Indeed, the new anti-torture law remains one of the many domestic laws that has no impact on the actions of the Syrian intelligence apparatus. The multitude of Syrian security sector forces is immune from investigations and prosecutions for acts committed while on duty, giving them the green light to commit international crimes. No investigation or prosecution can be initiated against any member of the military, police, or the many other security forces – including Amjad Youssef – without the approval of their superiors, including President Bashar al-Assad himself. Additionally, while state officials are immune from prosecution, the law criminalizes acts of torture committed by non-state actors and sanctions them with a more severe form of punishment. This discrepancy of scrutiny between state crimes and abuses by non-state actors sums up the regime’s policies on victimhood, where victims of non-state actors are given access to justice and remedy, while victims of the government’s crimes are prevented from doing so and persecuted for asking for fundamental rights.
In April, Bashar al-Assad issued Legislative Decree 7/2022, granting a general amnesty to detainees accused of terrorism crimes. The amnesty led to the release of around 470 individuals and was dangerously praised by the UN Special Envoy Geir O. Pedersen for its potential. Through such amnesty, the Syrian regime is trying to convey that the detainees and disappeared issue has reached a turning point and is being solved.
For it to be a genuine amnesty decree aimed at remedying the unlawful detention and restoring the political and civil rights of these individuals, the amnesty decree should have covered all charges attributed to the regime’s opponents, in addition to annulling laws used against political opponents and leading to the unilateral release of all individuals arbitrarily detained and unlawfully convicted. Instead, the amnesty decree led to the release of only a handful of the tens of thousands of individuals still detained and disappeared by the Syrian regime and failed to cover all the other charges related to state security, usually used as legal weapons against political opponents.
The fact that the Syrian regime does not intend to genuinely address the unlawful, arbitrary detention of individuals has been confirmed by the recent reforms of the Cyber-crimes Law 20/2022 and amendments to the General Penal Code by Law 15/2022, which have received little attention amidst the exaggerated welcoming reserved to the anti-torture law and the amnesty. Instead, these reforms paint a clearer picture that the Syrian regime is in no way ready to ease its fist on political opponents. Indeed, the new laws have created new charges against individuals who, through their actions, aim to overthrow the regime or undermine its prestige and morale. Such charges have been purposely defined in a vague manner to guarantee the regime to deploy an array of charges and accusations against any person perceived not to be loyal enough to them.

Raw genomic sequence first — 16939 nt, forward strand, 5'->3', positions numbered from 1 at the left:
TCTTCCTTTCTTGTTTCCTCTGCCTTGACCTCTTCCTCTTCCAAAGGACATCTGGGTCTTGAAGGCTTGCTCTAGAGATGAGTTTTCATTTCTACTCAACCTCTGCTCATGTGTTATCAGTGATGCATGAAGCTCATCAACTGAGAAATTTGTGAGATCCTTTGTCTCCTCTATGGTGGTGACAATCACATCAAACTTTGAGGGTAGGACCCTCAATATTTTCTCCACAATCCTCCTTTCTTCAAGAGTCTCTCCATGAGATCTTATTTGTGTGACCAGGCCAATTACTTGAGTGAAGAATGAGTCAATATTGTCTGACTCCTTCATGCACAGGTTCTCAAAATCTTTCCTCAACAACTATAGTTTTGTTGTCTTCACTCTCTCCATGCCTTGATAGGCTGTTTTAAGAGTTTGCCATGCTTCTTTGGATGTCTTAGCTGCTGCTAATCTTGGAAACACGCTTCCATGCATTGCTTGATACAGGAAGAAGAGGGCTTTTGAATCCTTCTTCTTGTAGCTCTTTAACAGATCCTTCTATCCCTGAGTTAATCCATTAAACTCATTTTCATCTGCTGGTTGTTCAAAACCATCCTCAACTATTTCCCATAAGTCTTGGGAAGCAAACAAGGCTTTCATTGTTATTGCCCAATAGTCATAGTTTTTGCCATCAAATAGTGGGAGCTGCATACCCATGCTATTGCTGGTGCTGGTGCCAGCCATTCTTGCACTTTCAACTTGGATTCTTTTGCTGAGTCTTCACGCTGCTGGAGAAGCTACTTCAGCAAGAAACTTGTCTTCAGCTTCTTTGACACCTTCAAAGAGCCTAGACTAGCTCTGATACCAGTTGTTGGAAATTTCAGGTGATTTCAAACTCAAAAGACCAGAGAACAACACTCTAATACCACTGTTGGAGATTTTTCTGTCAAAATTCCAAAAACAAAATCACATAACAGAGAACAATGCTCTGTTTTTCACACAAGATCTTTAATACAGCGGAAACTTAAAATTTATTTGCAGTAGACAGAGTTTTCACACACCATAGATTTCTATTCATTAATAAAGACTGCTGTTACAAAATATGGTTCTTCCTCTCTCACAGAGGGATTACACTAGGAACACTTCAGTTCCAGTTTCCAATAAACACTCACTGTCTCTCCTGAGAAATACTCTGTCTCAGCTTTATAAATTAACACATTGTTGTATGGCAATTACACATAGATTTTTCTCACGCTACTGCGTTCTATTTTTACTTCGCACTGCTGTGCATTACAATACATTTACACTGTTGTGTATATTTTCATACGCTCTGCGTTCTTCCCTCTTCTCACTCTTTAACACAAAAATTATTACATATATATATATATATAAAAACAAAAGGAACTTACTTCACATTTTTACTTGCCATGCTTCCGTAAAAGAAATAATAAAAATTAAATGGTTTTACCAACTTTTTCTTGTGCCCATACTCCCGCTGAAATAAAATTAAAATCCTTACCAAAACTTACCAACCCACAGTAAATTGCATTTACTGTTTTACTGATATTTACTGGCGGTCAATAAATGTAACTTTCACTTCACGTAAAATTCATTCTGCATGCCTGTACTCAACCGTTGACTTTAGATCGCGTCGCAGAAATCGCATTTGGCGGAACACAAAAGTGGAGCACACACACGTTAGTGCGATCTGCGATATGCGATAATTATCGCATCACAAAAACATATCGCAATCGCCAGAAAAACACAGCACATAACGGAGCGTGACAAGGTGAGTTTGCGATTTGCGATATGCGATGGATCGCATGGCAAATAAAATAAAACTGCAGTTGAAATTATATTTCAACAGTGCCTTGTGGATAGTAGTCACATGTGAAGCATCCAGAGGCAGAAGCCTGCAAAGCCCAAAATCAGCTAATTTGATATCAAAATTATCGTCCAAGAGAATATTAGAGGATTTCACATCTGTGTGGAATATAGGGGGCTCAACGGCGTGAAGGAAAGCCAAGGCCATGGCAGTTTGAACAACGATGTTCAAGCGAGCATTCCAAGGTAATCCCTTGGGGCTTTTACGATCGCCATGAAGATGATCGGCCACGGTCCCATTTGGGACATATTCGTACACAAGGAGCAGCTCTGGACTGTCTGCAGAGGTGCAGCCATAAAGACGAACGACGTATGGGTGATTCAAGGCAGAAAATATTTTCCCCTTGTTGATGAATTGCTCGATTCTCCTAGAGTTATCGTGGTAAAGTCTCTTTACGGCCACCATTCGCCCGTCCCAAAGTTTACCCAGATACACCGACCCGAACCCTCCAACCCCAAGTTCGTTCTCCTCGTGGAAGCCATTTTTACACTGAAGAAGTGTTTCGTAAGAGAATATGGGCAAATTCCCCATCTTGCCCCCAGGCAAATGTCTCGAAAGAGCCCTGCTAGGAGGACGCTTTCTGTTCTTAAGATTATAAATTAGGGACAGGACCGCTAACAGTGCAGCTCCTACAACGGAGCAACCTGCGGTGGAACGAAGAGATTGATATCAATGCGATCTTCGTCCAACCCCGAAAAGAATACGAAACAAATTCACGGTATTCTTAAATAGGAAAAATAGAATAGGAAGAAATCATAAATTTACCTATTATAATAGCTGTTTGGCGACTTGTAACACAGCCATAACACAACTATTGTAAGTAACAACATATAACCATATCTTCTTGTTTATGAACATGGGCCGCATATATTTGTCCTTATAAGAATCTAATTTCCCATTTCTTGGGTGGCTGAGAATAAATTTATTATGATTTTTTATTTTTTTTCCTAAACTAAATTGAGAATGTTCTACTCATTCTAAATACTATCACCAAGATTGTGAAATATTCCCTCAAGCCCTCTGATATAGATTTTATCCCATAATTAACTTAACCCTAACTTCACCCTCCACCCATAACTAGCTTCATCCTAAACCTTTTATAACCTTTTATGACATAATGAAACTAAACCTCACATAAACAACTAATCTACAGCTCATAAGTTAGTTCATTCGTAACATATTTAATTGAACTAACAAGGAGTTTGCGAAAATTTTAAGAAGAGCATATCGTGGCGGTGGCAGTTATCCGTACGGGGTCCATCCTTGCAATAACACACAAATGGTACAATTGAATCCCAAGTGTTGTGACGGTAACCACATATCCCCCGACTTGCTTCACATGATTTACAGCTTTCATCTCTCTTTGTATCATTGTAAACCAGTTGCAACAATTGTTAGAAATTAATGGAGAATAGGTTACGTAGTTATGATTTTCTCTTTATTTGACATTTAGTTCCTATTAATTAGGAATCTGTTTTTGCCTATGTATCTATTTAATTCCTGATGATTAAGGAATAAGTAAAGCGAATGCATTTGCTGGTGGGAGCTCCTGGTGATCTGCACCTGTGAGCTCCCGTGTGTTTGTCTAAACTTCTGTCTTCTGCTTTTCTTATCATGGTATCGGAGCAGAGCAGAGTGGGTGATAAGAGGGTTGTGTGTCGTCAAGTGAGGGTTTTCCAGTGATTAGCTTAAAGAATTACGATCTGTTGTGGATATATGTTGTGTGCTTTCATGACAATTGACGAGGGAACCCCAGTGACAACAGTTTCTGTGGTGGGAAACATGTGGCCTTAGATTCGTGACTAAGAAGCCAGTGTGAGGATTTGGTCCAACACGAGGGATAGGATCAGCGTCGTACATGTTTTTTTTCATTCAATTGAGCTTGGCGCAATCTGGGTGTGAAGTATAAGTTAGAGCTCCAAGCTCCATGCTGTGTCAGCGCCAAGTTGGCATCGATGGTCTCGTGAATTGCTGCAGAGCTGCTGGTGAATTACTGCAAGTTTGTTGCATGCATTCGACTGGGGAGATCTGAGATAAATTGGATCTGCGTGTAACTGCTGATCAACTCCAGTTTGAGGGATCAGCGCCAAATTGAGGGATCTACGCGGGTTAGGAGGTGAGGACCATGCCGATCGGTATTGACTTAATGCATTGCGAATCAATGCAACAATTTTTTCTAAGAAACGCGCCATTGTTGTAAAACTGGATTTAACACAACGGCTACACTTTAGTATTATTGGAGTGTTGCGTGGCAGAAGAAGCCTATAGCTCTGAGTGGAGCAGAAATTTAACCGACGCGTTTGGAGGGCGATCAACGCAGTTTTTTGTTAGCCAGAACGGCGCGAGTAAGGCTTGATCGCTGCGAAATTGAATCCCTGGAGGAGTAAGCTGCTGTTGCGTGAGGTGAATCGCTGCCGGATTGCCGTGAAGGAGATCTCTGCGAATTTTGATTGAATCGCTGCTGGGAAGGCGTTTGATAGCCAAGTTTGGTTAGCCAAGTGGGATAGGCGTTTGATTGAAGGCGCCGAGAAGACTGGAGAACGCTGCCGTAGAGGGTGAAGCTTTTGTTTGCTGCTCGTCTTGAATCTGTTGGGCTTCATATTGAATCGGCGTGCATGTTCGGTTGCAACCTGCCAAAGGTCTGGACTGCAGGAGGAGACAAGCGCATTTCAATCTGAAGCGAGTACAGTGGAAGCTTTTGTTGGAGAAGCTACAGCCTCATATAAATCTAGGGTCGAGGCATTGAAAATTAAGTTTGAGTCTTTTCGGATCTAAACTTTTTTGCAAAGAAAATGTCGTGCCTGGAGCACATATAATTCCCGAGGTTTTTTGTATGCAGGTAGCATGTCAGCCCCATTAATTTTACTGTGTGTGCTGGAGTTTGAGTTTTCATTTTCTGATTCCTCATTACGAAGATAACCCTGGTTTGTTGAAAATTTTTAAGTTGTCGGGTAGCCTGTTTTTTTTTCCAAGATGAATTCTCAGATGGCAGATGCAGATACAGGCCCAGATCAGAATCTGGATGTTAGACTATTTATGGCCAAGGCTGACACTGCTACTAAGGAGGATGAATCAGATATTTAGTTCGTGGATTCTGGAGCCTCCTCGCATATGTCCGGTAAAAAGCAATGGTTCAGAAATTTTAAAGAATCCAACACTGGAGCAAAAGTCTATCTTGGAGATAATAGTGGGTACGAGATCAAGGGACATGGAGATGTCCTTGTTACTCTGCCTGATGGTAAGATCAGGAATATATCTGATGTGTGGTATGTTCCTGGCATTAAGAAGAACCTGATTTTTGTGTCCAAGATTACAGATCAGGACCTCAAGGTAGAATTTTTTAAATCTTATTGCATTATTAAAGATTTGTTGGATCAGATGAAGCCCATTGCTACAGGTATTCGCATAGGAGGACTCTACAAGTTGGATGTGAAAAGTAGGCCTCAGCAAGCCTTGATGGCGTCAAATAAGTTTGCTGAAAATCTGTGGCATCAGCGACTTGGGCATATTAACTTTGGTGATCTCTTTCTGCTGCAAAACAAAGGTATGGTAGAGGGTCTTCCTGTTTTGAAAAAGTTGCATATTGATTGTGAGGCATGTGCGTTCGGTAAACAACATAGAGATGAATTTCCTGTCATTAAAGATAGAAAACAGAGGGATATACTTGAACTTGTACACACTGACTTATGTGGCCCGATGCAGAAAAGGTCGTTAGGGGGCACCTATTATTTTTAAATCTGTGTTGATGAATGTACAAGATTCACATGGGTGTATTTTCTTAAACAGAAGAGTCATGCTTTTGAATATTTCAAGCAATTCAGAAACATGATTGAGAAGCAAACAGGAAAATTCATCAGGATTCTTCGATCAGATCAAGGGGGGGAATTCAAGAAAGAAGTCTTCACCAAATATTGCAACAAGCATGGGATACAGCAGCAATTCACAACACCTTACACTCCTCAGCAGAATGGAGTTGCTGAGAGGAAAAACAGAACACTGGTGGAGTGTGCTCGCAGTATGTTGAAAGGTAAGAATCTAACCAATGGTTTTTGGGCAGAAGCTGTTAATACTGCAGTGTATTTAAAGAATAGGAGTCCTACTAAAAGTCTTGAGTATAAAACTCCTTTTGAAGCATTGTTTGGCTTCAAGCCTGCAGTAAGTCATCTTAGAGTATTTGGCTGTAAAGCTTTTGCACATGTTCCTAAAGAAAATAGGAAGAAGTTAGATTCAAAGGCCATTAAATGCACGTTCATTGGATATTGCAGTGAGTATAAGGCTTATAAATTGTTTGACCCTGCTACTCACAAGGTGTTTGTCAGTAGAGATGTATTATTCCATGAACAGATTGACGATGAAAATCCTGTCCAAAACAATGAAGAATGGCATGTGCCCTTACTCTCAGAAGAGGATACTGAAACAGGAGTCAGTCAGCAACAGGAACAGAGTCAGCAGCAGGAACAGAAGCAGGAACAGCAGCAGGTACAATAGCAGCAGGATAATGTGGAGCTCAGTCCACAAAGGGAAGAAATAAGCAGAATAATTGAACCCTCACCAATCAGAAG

The ongoing disdain for victims’ rights to truth, justice, and remedy
The recent steps taken by the Assad government confirm that any reform or action addressing human rights issues in Syria will continue to be in contempt of victims’ rights to truth, justice, and remedy. The ongoing impunity enjoyed by state officials, the lack of access to remedy through civil and criminal courts caused by the obstacles to investigating perpetrators, and the selective approach to victimhood by the regime remind us that none of its human rights actions, no matter how good on paper, will ever be taken in the interest of victims.
This approach has been once again demonstrated by the way the regime released detainees through the amnesty in May. The amnesty announcement and the release procedures only created more pain and confusion for families who have been waiting for more than a decade. Rather than releasing a public list of names of individuals to be released or informing family members, the authorities transported detainees to the middle of Damascus and left them there. The released detainees had no knowledge of how or means to contact their families, while families had no way to know if their loved ones were among the crowd of individuals dropped off in the capital city. It is clear that the amnesty was not the result of the Syrian regime’s intention to respect and fulfil the right to the truth of families but to score a point in its race to normalization and re-engagement with the international community. The announced arrest of Amjad Youssef must be viewed in the same light.
Veronica Bellintani works as Legal Officer/Victims' Rights and Participation specialist at the Syrian Legal Development Programme, an NGO. She is a former non-resident Fellow at the Tahrir Institute for Middle East Policy. Her main areas of expertise include victims' rights to truth, justice, reparations, and guarantees of non-recurrence, with a specific interest in the right to participation as an immediate form of remedy, enforced disappearance, torture, and sexual violence against men and boys. She holds an LL.M in International Human Rights Law and Transitional Justice from the Transitional Justice Institute, Ulster University in Belfast.